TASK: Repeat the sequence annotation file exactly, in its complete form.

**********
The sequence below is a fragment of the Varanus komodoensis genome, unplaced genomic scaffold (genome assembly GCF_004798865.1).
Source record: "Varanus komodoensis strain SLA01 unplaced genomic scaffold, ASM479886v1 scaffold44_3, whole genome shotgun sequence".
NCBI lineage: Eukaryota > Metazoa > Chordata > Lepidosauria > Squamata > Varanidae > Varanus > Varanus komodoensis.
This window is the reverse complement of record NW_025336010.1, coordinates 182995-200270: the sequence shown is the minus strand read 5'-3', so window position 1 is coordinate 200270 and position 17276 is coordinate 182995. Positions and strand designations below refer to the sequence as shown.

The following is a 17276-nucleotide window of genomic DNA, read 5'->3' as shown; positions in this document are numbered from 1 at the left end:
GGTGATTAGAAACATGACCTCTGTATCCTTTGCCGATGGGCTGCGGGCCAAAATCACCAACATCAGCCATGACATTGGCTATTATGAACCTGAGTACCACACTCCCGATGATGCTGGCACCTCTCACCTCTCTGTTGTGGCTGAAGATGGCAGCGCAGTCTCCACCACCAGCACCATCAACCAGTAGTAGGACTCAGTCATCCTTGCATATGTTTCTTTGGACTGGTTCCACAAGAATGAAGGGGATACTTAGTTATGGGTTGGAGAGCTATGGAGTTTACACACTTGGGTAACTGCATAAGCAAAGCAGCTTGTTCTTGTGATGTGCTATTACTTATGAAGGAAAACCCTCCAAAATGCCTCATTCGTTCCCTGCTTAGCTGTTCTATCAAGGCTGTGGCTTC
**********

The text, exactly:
The sequence below is a fragment of the Varanus komodoensis genome, unplaced genomic scaffold (genome assembly GCF_004798865.1).
Source record: "Varanus komodoensis strain SLA01 unplaced genomic scaffold, ASM479886v1 scaffold44_3, whole genome shotgun sequence".
NCBI lineage: Eukaryota > Metazoa > Chordata > Lepidosauria > Squamata > Varanidae > Varanus > Varanus komodoensis.
This window is the reverse complement of record NW_025336010.1, coordinates 182995-200270: the sequence shown is the minus strand read 5'-3', so window position 1 is coordinate 200270 and position 17276 is coordinate 182995. Positions and strand designations below refer to the sequence as shown.

The following is a 17276-nucleotide window of genomic DNA, read 5'->3' as shown; positions in this document are numbered from 1 at the left end:
GGTGATTAGAAACATGACCTCTGTATCCTTTGCCGATGGGCTGCGGGCCAAAATCACCAACATCAGCCATGACATTGGCTATTATGAACCTGAGTACCACACTCCCGATGATGCTGGCACCTCTCACCTCTCTGTTGTGGCTGAAGATGGCAGCGCAGTCTCCACCACCAGCACCATCAACCAGTAGTAGGACTCAGTCATCCTTGCATATGTTTCTTTGGACTGGTTCCACAAGAATGAAGGGGATACTTAGTTATGGGTTGGAGAGCTATGGAGTTTACACACTTGGGTAACTGCATAAGCAAAGCAGCTTGTTCTTGTGATGTGCTATTACTTATGAAGGAAAACCCTCCAAAATGCCTCATTCGTTCCCTGCTTAGCTGTTCTATCAAGGCTGTGGCTTC